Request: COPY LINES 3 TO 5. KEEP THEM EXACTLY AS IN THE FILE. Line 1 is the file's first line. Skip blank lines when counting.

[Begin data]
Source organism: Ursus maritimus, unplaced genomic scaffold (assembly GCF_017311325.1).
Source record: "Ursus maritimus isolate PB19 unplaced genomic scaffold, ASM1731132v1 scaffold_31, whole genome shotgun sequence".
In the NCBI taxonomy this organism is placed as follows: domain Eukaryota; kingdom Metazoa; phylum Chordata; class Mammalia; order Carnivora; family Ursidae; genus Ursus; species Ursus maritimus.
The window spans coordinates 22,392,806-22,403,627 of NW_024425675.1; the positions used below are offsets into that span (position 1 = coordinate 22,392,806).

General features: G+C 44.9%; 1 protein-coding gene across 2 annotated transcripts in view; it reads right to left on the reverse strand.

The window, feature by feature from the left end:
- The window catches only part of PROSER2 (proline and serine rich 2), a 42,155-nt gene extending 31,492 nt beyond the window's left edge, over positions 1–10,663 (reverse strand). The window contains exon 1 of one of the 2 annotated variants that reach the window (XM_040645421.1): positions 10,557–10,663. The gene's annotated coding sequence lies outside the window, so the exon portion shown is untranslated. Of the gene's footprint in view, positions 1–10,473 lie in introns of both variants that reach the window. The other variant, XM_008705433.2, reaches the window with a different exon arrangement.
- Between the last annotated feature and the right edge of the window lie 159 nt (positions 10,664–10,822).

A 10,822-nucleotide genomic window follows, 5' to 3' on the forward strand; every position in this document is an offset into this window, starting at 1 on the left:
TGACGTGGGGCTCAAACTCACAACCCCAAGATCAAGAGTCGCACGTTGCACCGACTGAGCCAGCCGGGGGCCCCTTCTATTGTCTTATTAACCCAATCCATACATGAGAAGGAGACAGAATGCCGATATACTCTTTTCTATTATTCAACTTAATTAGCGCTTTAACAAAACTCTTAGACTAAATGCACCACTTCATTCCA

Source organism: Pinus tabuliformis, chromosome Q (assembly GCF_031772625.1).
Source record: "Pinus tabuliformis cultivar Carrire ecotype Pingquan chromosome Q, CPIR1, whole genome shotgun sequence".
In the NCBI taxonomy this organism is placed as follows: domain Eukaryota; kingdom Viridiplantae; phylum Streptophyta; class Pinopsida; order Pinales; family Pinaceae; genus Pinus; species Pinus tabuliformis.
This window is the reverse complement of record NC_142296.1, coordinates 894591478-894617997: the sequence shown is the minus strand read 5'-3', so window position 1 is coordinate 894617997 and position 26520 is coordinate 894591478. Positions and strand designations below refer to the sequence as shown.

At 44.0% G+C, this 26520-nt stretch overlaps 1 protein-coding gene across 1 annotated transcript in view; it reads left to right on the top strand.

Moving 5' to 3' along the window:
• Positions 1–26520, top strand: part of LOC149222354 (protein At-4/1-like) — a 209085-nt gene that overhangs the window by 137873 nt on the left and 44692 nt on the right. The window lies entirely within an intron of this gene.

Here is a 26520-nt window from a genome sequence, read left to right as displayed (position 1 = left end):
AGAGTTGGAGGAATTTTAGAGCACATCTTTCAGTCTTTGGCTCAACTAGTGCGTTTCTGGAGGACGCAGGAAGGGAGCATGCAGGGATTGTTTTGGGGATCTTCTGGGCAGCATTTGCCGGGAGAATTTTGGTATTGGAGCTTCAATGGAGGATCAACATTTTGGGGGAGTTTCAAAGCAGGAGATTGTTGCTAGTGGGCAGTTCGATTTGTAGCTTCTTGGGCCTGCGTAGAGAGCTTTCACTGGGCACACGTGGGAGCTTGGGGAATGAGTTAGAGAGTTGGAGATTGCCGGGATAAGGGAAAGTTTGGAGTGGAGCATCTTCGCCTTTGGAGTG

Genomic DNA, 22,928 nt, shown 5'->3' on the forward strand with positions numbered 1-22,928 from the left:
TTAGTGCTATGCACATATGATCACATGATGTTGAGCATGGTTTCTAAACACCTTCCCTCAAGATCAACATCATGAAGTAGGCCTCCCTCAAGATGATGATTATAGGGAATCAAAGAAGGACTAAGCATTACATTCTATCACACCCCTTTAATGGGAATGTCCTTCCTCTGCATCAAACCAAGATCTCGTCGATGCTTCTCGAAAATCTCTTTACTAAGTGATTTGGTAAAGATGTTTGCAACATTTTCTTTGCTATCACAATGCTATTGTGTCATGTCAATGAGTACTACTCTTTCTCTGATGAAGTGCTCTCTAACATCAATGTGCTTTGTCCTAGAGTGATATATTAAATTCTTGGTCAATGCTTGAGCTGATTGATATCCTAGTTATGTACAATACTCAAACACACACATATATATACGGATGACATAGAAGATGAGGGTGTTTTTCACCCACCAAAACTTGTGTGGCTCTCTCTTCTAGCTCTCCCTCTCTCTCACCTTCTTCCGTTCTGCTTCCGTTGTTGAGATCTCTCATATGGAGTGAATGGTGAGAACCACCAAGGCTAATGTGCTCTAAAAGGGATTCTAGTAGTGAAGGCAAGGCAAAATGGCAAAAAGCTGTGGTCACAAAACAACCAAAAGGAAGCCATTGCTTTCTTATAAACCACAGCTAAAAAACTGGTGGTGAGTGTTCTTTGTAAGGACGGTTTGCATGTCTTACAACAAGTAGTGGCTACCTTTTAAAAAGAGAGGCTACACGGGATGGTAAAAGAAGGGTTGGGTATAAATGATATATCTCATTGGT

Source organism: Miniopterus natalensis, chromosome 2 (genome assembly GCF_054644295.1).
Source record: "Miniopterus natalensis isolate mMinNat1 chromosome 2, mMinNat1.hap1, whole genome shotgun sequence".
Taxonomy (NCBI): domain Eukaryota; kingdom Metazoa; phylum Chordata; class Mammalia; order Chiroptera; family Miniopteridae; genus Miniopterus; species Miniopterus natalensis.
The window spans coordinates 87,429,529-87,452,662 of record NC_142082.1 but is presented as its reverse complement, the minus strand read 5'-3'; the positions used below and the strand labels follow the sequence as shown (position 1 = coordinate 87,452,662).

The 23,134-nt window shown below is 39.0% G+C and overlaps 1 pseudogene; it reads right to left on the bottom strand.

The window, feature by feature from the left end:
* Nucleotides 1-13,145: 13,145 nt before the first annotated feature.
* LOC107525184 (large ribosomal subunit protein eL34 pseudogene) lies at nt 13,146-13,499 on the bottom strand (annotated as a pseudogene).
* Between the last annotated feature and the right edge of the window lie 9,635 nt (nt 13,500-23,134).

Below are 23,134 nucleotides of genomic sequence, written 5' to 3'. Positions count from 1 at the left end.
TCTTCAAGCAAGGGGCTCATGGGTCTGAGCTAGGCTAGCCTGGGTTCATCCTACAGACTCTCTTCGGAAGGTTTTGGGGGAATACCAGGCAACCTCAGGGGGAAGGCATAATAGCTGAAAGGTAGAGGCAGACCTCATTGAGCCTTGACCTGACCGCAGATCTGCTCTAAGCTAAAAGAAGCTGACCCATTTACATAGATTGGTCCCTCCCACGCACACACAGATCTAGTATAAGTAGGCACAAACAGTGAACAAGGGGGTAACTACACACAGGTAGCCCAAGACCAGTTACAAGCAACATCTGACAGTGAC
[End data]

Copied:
In the NCBI taxonomy this organism is placed as follows: domain Eukaryota; kingdom Metazoa; phylum Chordata; class Mammalia; order Carnivora; family Ursidae; genus Ursus; species Ursus maritimus.
The window spans coordinates 22,392,806-22,403,627 of NW_024425675.1; the positions used below are offsets into that span (position 1 = coordinate 22,392,806).

General features: G+C 44.9%; 1 protein-coding gene across 2 annotated transcripts in view; it reads right to left on the reverse strand.